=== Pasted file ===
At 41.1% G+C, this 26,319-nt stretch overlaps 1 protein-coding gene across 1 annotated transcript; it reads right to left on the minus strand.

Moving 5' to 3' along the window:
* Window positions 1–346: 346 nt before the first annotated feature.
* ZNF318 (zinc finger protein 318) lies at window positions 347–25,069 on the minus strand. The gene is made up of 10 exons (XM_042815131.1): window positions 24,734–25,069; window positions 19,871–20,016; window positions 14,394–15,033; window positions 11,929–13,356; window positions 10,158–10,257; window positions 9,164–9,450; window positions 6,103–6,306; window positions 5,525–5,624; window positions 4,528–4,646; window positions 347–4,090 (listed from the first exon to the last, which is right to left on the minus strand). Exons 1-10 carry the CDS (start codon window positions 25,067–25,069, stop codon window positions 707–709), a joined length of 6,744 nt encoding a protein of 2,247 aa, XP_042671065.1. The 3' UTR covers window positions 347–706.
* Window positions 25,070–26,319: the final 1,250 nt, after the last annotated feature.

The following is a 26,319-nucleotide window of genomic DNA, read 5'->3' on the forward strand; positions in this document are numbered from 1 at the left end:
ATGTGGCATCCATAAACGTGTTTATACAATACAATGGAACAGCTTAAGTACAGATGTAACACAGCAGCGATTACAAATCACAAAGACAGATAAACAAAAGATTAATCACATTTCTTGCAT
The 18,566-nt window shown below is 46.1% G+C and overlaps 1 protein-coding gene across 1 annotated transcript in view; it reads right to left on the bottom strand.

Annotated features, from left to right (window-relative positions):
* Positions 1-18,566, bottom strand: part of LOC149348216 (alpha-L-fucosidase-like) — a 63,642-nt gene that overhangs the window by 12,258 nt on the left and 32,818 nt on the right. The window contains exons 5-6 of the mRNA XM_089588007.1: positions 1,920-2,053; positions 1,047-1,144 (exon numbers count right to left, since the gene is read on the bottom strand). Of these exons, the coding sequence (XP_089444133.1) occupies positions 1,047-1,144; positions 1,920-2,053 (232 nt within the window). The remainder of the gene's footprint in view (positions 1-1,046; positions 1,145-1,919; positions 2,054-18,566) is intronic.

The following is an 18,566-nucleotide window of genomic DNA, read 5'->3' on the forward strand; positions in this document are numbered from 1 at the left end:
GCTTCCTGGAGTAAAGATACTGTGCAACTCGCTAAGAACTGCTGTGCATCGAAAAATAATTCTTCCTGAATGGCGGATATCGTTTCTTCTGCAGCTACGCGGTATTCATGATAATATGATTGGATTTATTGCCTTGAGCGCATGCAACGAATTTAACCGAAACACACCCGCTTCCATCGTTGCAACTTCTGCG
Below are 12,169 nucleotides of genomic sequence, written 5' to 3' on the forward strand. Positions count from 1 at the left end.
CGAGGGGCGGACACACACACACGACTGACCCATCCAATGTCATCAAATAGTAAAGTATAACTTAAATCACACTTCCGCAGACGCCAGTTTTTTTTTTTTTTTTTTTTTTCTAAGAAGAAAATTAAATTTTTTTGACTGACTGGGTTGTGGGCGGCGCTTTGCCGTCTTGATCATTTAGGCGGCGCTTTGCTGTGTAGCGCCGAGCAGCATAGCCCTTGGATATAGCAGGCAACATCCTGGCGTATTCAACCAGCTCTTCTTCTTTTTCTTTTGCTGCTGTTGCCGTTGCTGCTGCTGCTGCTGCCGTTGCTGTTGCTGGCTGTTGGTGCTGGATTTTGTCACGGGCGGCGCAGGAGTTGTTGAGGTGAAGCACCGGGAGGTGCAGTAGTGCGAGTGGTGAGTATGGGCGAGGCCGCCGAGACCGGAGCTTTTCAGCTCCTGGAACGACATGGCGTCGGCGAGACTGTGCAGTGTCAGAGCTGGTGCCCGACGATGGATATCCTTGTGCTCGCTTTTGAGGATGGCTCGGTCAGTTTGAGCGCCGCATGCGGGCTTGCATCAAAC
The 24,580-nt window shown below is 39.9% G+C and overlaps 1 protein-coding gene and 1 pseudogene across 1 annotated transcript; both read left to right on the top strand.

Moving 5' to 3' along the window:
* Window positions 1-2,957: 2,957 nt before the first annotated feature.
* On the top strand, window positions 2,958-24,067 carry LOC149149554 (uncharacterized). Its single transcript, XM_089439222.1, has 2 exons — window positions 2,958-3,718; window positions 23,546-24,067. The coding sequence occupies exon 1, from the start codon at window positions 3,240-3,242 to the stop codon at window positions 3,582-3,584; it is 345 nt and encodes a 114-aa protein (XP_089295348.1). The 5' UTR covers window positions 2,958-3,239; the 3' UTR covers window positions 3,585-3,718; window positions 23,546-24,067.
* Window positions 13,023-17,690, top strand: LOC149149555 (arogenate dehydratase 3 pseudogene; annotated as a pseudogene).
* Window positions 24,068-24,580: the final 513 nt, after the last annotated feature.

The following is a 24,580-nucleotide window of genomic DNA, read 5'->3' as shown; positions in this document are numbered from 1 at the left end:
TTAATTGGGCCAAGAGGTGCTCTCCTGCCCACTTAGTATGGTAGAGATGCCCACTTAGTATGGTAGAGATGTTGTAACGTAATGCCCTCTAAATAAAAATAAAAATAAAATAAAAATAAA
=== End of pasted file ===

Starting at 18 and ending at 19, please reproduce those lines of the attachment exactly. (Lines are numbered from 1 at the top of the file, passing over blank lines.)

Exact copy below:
* On the top strand, window positions 2,958-24,067 carry LOC149149554 (uncharacterized). Its single transcript, XM_089439222.1, has 2 exons — window positions 2,958-3,718; window positions 23,546-24,067. The coding sequence occupies exon 1, from the start codon at window positions 3,240-3,242 to the stop codon at window positions 3,582-3,584; it is 345 nt and encodes a 114-aa protein (XP_089295348.1). The 5' UTR covers window positions 2,958-3,239; the 3' UTR covers window positions 3,585-3,718; window positions 23,546-24,067.
* Window positions 13,023-17,690, top strand: LOC149149555 (arogenate dehydratase 3 pseudogene; annotated as a pseudogene).